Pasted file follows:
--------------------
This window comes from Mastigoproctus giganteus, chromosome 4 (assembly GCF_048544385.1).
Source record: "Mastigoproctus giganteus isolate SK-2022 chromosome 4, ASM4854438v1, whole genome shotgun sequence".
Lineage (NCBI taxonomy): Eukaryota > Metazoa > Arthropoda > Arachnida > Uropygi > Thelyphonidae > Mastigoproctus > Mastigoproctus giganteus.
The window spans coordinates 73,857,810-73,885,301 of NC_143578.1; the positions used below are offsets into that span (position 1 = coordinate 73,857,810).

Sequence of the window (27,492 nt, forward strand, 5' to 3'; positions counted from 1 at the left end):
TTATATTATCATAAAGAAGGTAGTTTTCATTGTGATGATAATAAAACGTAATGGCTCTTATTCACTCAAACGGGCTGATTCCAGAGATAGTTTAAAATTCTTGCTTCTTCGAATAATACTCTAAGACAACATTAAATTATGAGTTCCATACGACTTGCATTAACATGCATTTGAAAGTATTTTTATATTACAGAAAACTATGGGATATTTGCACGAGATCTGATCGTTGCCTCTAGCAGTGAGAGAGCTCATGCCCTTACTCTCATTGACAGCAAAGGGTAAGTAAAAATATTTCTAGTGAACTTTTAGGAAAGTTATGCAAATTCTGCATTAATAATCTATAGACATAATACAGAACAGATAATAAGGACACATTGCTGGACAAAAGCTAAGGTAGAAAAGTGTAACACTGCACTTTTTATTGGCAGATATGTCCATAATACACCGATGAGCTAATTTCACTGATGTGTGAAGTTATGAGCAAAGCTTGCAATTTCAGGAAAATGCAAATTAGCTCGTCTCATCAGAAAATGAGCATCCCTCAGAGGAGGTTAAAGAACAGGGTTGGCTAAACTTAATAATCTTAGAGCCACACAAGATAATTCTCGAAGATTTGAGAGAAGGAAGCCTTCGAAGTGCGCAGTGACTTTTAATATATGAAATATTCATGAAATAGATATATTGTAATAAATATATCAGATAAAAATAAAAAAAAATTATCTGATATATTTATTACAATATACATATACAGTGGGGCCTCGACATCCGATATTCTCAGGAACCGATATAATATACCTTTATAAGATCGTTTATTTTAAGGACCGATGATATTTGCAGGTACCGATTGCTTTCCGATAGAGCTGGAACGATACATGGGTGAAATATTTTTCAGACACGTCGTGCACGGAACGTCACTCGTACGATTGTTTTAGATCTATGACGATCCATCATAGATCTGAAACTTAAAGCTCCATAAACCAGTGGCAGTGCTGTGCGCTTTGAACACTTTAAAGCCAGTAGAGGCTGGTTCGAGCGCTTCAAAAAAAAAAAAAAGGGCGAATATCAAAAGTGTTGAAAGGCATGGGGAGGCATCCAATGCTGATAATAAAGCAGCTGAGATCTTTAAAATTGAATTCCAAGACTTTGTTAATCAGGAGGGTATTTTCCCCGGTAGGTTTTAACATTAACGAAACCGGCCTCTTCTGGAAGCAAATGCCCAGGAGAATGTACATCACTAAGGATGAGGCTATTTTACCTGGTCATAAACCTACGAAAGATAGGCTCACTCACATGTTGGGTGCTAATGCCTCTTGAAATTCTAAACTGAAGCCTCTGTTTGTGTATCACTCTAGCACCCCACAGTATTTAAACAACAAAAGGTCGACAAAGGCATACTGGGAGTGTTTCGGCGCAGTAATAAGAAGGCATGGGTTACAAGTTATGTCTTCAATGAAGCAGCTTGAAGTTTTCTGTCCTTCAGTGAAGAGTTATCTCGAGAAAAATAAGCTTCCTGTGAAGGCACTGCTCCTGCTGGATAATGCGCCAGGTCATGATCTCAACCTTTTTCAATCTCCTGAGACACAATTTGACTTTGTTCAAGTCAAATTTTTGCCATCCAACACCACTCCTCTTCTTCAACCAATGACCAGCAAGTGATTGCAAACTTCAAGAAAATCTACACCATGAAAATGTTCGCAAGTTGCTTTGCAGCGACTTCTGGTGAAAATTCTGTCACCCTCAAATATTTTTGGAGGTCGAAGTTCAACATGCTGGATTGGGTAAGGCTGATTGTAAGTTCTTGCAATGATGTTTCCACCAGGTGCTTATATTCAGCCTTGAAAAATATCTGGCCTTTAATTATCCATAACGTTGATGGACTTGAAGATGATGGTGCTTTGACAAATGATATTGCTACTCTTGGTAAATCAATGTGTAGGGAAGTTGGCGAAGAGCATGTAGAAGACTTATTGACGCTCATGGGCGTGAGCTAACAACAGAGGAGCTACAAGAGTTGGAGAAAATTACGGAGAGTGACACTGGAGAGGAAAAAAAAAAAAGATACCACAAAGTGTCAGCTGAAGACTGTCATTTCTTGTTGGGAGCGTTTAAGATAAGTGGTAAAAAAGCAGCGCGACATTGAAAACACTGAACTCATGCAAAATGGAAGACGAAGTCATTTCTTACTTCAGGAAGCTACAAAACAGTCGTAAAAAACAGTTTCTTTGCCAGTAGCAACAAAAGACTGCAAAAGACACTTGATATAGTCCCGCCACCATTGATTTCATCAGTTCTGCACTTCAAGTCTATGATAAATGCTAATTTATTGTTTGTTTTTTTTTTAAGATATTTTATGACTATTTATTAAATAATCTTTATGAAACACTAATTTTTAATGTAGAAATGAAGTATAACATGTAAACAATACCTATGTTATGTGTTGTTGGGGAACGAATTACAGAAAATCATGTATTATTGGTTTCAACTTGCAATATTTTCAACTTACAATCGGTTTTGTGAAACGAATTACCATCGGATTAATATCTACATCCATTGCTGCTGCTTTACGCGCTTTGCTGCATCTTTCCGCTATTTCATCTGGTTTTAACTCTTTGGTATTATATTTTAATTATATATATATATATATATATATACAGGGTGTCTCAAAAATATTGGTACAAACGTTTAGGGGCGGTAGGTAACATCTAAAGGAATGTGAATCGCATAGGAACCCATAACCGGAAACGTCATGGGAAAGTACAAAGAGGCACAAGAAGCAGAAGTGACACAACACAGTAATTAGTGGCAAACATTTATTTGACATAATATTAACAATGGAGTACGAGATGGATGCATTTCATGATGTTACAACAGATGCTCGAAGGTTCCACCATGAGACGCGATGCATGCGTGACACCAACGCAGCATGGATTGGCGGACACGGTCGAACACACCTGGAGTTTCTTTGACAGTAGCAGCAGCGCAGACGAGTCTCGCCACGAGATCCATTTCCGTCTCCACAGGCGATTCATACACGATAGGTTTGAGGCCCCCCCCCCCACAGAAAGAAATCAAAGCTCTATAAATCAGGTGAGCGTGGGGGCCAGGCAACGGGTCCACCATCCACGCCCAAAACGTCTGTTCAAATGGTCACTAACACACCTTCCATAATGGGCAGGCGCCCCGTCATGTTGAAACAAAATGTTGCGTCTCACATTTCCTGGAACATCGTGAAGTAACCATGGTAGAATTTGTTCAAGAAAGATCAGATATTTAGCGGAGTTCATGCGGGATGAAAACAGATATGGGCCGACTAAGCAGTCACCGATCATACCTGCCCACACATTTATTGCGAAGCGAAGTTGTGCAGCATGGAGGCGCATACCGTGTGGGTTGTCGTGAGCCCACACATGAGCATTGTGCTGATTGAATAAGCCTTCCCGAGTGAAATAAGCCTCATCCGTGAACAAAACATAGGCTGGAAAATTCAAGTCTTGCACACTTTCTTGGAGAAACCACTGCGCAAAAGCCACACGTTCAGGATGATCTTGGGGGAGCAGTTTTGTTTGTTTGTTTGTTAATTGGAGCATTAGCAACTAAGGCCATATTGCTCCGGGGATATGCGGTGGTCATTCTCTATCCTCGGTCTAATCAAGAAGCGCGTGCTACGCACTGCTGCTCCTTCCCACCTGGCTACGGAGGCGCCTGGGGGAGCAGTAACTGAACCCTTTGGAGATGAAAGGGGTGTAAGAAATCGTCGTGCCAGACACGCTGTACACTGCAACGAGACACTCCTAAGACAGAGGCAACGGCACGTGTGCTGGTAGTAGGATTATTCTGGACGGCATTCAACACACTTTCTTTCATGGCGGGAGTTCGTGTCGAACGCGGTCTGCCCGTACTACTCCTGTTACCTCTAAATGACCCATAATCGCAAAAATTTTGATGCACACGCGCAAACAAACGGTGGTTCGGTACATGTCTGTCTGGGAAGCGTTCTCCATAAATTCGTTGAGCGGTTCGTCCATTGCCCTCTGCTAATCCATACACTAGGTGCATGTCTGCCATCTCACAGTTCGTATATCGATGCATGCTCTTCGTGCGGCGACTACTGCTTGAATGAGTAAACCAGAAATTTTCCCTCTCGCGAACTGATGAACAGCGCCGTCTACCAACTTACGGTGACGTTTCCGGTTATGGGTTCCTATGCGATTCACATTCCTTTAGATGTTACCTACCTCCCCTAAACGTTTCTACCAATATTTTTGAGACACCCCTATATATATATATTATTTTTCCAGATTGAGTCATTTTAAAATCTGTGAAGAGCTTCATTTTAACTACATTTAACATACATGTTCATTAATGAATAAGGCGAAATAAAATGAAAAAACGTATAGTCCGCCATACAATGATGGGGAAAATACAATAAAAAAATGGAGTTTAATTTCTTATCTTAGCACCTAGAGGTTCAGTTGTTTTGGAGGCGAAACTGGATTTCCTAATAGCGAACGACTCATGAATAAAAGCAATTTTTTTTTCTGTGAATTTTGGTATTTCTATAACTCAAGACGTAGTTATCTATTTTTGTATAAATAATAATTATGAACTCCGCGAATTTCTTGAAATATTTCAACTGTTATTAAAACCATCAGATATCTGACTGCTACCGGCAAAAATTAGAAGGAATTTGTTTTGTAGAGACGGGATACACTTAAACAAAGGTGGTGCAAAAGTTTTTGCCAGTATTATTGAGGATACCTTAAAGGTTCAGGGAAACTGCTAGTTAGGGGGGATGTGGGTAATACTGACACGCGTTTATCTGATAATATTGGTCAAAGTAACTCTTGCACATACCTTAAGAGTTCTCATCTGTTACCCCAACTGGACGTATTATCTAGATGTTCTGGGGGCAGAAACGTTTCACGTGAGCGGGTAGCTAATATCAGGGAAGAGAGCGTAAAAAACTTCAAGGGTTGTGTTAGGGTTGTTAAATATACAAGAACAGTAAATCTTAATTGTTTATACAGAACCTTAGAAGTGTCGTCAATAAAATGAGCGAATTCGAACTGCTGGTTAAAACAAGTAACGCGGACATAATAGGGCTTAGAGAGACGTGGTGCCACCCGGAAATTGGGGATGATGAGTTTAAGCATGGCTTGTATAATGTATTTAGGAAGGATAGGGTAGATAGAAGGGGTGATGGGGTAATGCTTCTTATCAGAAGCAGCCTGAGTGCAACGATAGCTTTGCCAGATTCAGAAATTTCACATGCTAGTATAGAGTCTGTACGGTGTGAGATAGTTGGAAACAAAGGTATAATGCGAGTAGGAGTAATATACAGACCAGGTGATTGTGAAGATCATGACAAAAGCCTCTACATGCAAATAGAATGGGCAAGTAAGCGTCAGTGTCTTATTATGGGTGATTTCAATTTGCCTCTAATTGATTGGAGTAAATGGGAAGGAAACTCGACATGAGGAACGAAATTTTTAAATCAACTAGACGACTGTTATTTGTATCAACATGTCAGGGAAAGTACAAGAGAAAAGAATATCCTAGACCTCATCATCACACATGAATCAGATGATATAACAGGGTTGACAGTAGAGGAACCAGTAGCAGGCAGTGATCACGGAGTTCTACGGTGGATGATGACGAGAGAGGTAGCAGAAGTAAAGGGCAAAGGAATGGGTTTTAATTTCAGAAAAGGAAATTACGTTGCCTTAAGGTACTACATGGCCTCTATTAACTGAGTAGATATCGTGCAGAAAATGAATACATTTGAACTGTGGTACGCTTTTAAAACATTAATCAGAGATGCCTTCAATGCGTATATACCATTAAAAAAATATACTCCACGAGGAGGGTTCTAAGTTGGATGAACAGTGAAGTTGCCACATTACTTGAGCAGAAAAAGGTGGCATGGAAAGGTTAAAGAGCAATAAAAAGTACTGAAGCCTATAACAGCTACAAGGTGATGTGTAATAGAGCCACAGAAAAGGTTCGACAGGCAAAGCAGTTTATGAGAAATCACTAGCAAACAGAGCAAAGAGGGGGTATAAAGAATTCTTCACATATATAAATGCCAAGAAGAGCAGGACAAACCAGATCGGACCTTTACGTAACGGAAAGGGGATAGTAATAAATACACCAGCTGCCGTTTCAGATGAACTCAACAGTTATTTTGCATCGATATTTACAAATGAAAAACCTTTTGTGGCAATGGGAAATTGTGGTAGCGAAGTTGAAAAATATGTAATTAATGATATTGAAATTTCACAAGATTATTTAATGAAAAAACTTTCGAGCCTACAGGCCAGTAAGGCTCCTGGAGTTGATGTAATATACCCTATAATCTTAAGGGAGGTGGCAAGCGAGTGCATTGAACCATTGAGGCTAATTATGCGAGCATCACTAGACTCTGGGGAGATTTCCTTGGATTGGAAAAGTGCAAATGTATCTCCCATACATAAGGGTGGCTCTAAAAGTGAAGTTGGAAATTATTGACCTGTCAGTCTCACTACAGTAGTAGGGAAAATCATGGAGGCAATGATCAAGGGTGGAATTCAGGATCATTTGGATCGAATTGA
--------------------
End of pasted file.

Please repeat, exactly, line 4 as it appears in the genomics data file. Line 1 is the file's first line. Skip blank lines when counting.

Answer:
The window spans coordinates 73,857,810-73,885,301 of NC_143578.1; the positions used below are offsets into that span (position 1 = coordinate 73,857,810).